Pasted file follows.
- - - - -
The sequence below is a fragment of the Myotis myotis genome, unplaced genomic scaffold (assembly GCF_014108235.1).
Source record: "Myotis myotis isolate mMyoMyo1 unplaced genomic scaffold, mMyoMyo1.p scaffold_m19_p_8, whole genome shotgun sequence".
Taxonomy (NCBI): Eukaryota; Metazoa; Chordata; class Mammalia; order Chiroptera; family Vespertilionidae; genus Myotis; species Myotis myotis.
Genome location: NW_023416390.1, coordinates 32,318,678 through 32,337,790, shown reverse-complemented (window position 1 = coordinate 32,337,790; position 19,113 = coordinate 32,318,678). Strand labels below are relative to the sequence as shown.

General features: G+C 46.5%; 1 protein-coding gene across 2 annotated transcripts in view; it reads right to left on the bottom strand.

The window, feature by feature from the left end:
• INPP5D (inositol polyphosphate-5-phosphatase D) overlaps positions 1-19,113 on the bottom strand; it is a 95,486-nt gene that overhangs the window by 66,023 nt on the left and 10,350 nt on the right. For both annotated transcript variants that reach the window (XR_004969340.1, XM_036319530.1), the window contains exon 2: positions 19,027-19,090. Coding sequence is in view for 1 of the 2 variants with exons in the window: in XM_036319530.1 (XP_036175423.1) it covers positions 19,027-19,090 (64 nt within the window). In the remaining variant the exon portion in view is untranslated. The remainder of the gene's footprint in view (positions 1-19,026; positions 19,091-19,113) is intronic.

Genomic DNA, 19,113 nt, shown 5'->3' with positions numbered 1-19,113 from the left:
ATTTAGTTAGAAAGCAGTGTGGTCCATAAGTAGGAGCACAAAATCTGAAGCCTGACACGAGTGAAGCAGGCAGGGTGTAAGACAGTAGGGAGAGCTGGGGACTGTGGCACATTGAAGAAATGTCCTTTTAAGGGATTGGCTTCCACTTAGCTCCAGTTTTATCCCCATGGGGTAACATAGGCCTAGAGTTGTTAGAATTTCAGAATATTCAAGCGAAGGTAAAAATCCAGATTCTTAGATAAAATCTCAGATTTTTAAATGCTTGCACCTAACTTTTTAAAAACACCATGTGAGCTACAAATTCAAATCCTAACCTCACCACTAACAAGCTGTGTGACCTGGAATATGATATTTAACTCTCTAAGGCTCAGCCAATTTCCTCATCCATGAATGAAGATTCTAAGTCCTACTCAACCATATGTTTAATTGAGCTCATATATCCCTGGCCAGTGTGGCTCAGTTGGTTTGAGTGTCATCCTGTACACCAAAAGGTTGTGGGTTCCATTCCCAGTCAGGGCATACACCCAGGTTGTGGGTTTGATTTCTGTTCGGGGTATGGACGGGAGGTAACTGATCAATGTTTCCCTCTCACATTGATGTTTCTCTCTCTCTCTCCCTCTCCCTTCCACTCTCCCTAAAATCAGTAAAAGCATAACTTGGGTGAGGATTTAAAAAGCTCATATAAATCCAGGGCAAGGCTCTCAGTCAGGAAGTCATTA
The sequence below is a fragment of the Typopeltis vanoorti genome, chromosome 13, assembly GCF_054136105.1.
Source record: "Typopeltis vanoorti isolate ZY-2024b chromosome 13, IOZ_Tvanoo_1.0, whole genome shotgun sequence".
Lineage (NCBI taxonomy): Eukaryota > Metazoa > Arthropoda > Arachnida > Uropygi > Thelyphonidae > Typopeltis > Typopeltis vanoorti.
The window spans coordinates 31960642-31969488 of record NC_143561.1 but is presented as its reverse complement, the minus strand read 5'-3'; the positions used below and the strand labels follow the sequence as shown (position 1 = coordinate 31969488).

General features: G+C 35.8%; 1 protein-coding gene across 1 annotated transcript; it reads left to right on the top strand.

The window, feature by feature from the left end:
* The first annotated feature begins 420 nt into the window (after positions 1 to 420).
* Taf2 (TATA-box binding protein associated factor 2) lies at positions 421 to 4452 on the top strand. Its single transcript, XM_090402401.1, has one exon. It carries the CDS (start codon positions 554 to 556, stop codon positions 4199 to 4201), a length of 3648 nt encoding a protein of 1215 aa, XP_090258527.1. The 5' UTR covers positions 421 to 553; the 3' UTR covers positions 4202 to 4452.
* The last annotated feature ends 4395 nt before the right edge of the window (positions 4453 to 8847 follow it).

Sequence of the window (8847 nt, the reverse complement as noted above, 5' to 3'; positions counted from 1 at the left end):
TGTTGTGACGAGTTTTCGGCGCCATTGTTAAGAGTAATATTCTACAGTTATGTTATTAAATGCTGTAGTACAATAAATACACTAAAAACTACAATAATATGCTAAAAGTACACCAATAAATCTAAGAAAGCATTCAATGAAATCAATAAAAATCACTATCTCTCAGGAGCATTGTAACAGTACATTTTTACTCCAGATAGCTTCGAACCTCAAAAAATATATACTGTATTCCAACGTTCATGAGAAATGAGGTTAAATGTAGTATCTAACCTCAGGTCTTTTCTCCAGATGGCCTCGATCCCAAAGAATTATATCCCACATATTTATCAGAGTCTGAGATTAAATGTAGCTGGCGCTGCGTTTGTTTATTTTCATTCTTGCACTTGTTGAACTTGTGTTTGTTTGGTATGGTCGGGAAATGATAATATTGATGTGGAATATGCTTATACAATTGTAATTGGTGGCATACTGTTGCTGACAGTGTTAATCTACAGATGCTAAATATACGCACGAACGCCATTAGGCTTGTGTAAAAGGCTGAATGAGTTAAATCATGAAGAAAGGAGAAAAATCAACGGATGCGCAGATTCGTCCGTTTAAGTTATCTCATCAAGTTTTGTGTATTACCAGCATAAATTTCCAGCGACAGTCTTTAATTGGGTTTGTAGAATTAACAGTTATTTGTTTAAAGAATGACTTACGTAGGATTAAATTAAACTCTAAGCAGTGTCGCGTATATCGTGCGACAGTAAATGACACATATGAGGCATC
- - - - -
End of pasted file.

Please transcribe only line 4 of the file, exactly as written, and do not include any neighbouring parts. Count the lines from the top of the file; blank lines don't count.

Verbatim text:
Genome location: NW_023416390.1, coordinates 32,318,678 through 32,337,790, shown reverse-complemented (window position 1 = coordinate 32,337,790; position 19,113 = coordinate 32,318,678). Strand labels below are relative to the sequence as shown.